In the wake of Game of Thrones, Netflix has led the cost for brand new televised fantasy epics, with exhibits like The Witcher, The Dark Crystal, and The Letter for the King amongst their unique productions. Next in line is Cursed, a reimagining of Arthurian legend primarily based on a e-book by TV author Tom Wheeler and comics author and illustrator Frank Miller. The new focus of the outdated legend is Nimue, The Lady of the Lake, who within the unique tales gifted King Arthur with the magic sword Excalibur. In Cursed, she’s the one destined to wield the sword.
During a go to to the UK set of Cursed, Katherine Langford (13 Reasons Why) admitted her data of the Arthurian fable was restricted, with some exceptions. “I positively noticed [the 2008 BBC series] Merlin once I was youthful rising up right here, in order that was my solely actual level of understanding the King Arthur legends,” she mentioned throughout some downtime from taking pictures. But that relative unfamiliarity, and the bodily demand of re-inventing a 1,000-year-old story, had been the explanations the actress needed to dive in. “This is the first fantasy audition that I ever got, and so I was really excited. Also it’s the first role I’ve ever had that required a physical component. There’s horse riding, sword fighting, running through things set on fire — it’s been a really different kind of process.”
For Langford, Cursed’s important twist was in centralizing the ladies typically glossed over even in fashionable updates of Arthurian fable. The actress noticed the worth in seeing this type of interpretation, saying, “I’ve heard of the Lady of the Lake and I’ve seen beautiful artwork of her, but there wasn’t a whole lot of information out there about her — we know the hero’s journey but we’re not so well-versed in the story of the heroine. And I think what makes it applicable now is that you’re getting to see the challenges that she specifically would face.”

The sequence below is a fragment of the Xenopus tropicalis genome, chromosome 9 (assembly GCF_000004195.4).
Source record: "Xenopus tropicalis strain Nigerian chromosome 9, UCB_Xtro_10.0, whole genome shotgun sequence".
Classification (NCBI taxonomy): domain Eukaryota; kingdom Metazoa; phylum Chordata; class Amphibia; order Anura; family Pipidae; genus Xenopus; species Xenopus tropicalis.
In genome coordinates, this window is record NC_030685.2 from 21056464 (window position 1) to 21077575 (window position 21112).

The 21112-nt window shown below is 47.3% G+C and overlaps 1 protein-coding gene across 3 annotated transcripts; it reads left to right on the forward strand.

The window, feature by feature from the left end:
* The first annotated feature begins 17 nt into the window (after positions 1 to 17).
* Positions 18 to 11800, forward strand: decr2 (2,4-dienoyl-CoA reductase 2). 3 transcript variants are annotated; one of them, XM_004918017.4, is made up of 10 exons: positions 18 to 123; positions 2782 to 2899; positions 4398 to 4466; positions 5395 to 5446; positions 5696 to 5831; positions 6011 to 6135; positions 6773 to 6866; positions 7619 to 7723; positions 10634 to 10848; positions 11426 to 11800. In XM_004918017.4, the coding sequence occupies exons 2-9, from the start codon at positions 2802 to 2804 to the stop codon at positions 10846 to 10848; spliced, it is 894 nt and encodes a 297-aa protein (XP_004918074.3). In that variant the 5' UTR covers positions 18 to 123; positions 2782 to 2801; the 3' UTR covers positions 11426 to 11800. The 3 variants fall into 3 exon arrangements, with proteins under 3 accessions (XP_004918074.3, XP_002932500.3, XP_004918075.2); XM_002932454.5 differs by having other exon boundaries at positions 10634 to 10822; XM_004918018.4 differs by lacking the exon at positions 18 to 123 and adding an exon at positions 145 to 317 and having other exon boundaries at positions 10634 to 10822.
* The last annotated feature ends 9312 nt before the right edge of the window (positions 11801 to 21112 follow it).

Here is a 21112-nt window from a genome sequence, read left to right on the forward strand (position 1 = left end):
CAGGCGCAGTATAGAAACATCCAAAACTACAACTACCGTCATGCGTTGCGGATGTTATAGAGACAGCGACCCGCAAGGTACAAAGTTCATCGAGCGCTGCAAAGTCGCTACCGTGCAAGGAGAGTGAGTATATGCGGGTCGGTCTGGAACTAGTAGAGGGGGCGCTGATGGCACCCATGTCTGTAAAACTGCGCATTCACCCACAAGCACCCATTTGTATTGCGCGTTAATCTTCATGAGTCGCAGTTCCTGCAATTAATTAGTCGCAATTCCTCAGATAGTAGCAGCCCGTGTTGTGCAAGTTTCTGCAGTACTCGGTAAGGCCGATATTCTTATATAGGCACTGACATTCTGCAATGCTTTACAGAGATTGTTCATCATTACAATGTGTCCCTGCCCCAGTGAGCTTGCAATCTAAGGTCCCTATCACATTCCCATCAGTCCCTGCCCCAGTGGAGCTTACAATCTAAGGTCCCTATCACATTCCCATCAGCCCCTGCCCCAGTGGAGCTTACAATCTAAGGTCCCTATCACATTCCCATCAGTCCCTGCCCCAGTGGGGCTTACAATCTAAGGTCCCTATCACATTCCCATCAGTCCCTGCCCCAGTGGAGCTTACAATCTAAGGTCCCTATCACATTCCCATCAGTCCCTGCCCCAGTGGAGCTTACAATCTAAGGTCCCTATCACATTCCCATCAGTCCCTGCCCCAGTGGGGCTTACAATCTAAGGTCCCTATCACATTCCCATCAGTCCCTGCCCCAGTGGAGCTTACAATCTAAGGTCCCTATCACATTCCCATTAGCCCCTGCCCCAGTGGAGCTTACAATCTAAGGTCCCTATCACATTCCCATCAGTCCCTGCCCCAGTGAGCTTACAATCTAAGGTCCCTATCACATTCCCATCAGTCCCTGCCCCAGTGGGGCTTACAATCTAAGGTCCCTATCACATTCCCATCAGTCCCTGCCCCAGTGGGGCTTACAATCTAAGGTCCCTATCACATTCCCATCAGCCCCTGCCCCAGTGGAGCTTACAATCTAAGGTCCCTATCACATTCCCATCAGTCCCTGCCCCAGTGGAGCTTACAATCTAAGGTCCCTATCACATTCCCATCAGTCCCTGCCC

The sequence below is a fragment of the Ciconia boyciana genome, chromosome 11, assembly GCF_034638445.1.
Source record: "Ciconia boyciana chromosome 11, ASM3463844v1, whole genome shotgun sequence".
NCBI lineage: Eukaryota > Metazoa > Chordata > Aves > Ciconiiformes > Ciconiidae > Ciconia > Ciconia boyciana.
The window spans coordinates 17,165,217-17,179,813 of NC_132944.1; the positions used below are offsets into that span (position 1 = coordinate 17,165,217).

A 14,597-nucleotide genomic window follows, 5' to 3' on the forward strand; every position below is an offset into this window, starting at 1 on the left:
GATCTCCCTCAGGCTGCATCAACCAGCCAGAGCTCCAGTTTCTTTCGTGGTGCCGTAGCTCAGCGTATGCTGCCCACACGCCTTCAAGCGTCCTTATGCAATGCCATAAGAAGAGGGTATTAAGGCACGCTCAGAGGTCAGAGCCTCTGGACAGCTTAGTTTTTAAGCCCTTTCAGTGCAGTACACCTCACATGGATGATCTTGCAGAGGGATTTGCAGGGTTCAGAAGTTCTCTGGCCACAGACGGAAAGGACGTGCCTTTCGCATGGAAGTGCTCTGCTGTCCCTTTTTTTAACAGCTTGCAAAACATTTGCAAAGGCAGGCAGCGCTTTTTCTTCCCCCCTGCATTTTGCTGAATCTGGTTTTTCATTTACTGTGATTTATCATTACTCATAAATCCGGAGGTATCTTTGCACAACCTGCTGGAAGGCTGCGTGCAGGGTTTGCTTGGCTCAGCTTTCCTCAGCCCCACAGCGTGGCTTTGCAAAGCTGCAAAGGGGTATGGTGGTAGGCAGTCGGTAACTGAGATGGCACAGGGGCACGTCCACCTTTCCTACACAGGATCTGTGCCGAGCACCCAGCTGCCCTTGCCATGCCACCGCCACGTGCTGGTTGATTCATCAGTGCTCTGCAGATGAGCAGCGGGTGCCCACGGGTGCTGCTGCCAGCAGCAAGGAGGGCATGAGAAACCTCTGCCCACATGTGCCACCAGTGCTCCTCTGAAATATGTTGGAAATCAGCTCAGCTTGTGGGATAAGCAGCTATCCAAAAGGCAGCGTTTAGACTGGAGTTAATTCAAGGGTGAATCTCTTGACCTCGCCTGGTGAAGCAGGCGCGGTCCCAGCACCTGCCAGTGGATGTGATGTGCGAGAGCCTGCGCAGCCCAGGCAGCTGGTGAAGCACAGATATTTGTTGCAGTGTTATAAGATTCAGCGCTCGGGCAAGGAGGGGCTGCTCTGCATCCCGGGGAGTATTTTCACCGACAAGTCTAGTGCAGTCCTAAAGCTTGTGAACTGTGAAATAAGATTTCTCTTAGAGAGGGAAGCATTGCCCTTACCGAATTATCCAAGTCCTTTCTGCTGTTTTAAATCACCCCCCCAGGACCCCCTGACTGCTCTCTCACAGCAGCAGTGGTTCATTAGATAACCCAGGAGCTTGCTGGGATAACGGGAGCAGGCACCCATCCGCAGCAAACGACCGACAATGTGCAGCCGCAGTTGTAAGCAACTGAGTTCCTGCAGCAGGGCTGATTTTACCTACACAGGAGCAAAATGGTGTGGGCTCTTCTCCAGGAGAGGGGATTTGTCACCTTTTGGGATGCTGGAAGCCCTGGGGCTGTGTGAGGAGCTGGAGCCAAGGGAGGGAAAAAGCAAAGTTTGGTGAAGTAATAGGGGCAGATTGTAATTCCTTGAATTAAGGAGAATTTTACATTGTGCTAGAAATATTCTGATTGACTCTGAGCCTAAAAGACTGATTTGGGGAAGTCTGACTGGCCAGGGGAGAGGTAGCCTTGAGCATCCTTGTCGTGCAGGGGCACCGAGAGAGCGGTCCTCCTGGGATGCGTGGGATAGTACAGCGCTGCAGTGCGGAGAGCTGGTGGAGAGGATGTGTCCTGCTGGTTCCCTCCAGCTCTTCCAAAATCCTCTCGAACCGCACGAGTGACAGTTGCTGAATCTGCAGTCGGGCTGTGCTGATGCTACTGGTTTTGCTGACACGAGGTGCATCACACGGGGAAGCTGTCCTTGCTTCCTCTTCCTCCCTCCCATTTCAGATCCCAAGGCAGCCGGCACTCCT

As effectively as with this subversion of the traditional story, the present appears to be like to distinguish itself via manufacturing design. Langford praised Marianne Agertoft, the top of costume on Cursed, for “creating the most incredible costume pieces,” and Erika Ökvist, who gave the present an id via hair, make-up, and prosthetics. “They’re really making this a world that feels unique and otherworldly.”
The very performance of clothes was essential for sensible use, and in addition for attaining the imaginative and prescient of Nimue. “Back in the Middle Ages, there were so many things that prevented women from becoming these heroines,” Langford mentioned. “Something as basic as their clothes, the foundation of what you wear everyday. [Nimue] changes her look as we go throughout the series because of design but also for functionality, because when I first tried to get on a horse at the beginning of the season, I was wearing a dress and when I went to get on the saddle, I physically couldn’t get on.”
Not to say aesthetic attraction as effectively: “She starts off in what I would say is a glamorous potato sack. She starts off as a medieval nun, so it’s just like a giant sack that itches all day long. And then she has a transformation … standard medieval stuff but dope.”
Langford takes a beat earlier than elaborating, “She’s got some leather chaps that are pretty sick. I might steal them.”
Cursed premieres on Netflix on July 17